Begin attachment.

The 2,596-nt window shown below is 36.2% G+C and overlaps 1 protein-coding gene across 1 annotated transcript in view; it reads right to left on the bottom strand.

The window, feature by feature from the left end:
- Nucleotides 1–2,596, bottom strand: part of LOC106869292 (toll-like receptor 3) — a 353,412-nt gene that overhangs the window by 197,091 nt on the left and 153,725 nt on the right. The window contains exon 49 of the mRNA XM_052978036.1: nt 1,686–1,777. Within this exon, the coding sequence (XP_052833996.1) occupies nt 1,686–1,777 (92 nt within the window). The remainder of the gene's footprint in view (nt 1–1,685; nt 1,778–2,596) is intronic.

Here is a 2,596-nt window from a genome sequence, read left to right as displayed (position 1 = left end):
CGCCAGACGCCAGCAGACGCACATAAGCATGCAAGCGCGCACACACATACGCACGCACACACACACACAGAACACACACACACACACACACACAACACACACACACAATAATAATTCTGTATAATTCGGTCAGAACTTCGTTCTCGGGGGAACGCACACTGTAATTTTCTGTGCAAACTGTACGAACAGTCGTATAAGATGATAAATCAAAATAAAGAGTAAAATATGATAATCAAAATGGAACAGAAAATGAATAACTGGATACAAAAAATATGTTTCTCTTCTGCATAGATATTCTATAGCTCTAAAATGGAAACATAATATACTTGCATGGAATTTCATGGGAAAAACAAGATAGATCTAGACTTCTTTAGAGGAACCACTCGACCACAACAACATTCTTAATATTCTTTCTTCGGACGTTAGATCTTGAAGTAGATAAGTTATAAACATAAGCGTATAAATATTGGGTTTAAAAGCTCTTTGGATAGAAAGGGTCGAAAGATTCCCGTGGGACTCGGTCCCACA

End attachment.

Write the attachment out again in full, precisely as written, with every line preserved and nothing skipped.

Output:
The 2,596-nt window shown below is 36.2% G+C and overlaps 1 protein-coding gene across 1 annotated transcript in view; it reads right to left on the bottom strand.

The window, feature by feature from the left end:
- Nucleotides 1–2,596, bottom strand: part of LOC106869292 (toll-like receptor 3) — a 353,412-nt gene that overhangs the window by 197,091 nt on the left and 153,725 nt on the right. The window contains exon 49 of the mRNA XM_052978036.1: nt 1,686–1,777. Within this exon, the coding sequence (XP_052833996.1) occupies nt 1,686–1,777 (92 nt within the window). The remainder of the gene's footprint in view (nt 1–1,685; nt 1,778–2,596) is intronic.

Here is a 2,596-nt window from a genome sequence, read left to right as displayed (position 1 = left end):
CGCCAGACGCCAGCAGACGCACATAAGCATGCAAGCGCGCACACACATACGCACGCACACACACACACAGAACACACACACACACACACACACAACACACACACACAATAATAATTCTGTATAATTCGGTCAGAACTTCGTTCTCGGGGGAACGCACACTGTAATTTTCTGTGCAAACTGTACGAACAGTCGTATAAGATGATAAATCAAAATAAAGAGTAAAATATGATAATCAAAATGGAACAGAAAATGAATAACTGGATACAAAAAATATGTTTCTCTTCTGCATAGATATTCTATAGCTCTAAAATGGAAACATAATATACTTGCATGGAATTTCATGGGAAAAACAAGATAGATCTAGACTTCTTTAGAGGAACCACTCGACCACAACAACATTCTTAATATTCTTTCTTCGGACGTTAGATCTTGAAGTAGATAAGTTATAAACATAAGCGTATAAATATTGGGTTTAAAAGCTCTTTGGATAGAAAGGGTCGAAAGATTCCCGTGGGACTCGGTCCCACA